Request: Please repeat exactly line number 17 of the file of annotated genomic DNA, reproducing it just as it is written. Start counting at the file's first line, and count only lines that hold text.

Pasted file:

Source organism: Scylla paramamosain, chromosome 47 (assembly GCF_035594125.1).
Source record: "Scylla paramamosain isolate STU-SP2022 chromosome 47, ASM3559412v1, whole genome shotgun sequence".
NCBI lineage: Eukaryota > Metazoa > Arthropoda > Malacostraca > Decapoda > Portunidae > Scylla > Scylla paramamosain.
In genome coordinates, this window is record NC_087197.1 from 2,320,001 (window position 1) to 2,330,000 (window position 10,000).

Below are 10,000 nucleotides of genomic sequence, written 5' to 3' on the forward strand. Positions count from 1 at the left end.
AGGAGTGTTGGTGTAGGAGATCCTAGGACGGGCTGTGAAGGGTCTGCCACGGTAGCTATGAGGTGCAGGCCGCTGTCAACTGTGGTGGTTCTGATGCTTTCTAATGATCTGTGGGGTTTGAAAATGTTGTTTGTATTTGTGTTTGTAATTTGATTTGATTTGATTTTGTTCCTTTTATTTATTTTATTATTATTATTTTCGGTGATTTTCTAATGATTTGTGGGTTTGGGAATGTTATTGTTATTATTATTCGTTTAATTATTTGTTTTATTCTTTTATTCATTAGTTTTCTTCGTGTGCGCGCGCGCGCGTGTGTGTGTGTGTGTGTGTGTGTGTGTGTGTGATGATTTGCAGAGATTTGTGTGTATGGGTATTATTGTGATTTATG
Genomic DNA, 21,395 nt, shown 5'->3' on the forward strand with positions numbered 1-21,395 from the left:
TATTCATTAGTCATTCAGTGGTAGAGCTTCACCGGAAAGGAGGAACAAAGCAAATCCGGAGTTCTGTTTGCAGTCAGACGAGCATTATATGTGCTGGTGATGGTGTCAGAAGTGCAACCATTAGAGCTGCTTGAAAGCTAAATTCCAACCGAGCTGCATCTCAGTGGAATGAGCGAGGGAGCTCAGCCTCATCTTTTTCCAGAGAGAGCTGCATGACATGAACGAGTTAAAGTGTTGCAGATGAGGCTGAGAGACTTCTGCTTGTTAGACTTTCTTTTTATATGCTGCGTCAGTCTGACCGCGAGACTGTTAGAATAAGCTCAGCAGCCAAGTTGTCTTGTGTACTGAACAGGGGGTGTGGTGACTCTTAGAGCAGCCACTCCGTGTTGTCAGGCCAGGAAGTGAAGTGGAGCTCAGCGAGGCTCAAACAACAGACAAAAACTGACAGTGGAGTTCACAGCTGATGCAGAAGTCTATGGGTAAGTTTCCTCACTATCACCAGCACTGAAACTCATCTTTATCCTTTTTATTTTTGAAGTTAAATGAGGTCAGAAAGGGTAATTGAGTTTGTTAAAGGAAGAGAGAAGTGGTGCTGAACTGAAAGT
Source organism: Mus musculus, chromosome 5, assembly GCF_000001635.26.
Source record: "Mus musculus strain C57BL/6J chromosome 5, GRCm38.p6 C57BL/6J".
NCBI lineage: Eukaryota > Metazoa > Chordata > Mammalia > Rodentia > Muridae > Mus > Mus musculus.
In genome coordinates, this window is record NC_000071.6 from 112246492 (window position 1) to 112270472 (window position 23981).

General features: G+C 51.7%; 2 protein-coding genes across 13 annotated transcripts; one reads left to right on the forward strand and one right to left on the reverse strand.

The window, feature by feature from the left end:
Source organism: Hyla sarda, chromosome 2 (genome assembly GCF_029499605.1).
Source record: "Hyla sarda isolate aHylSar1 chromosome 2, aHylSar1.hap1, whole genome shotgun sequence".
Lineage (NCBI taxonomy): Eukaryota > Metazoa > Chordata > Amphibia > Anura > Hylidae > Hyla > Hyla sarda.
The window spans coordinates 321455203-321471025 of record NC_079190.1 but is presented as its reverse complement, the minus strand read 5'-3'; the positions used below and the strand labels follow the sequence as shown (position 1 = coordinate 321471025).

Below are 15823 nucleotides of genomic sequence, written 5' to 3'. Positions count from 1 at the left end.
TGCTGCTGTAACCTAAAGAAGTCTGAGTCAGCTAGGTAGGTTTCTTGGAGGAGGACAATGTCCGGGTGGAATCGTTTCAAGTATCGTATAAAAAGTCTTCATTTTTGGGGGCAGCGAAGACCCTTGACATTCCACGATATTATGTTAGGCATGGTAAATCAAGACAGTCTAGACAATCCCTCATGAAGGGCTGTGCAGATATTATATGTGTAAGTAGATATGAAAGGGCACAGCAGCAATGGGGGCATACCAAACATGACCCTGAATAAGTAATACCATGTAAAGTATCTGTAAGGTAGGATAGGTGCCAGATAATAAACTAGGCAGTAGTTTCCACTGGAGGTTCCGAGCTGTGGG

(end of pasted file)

Lineage (NCBI taxonomy): Eukaryota > Metazoa > Chordata > Amphibia > Anura > Hylidae > Hyla > Hyla sarda.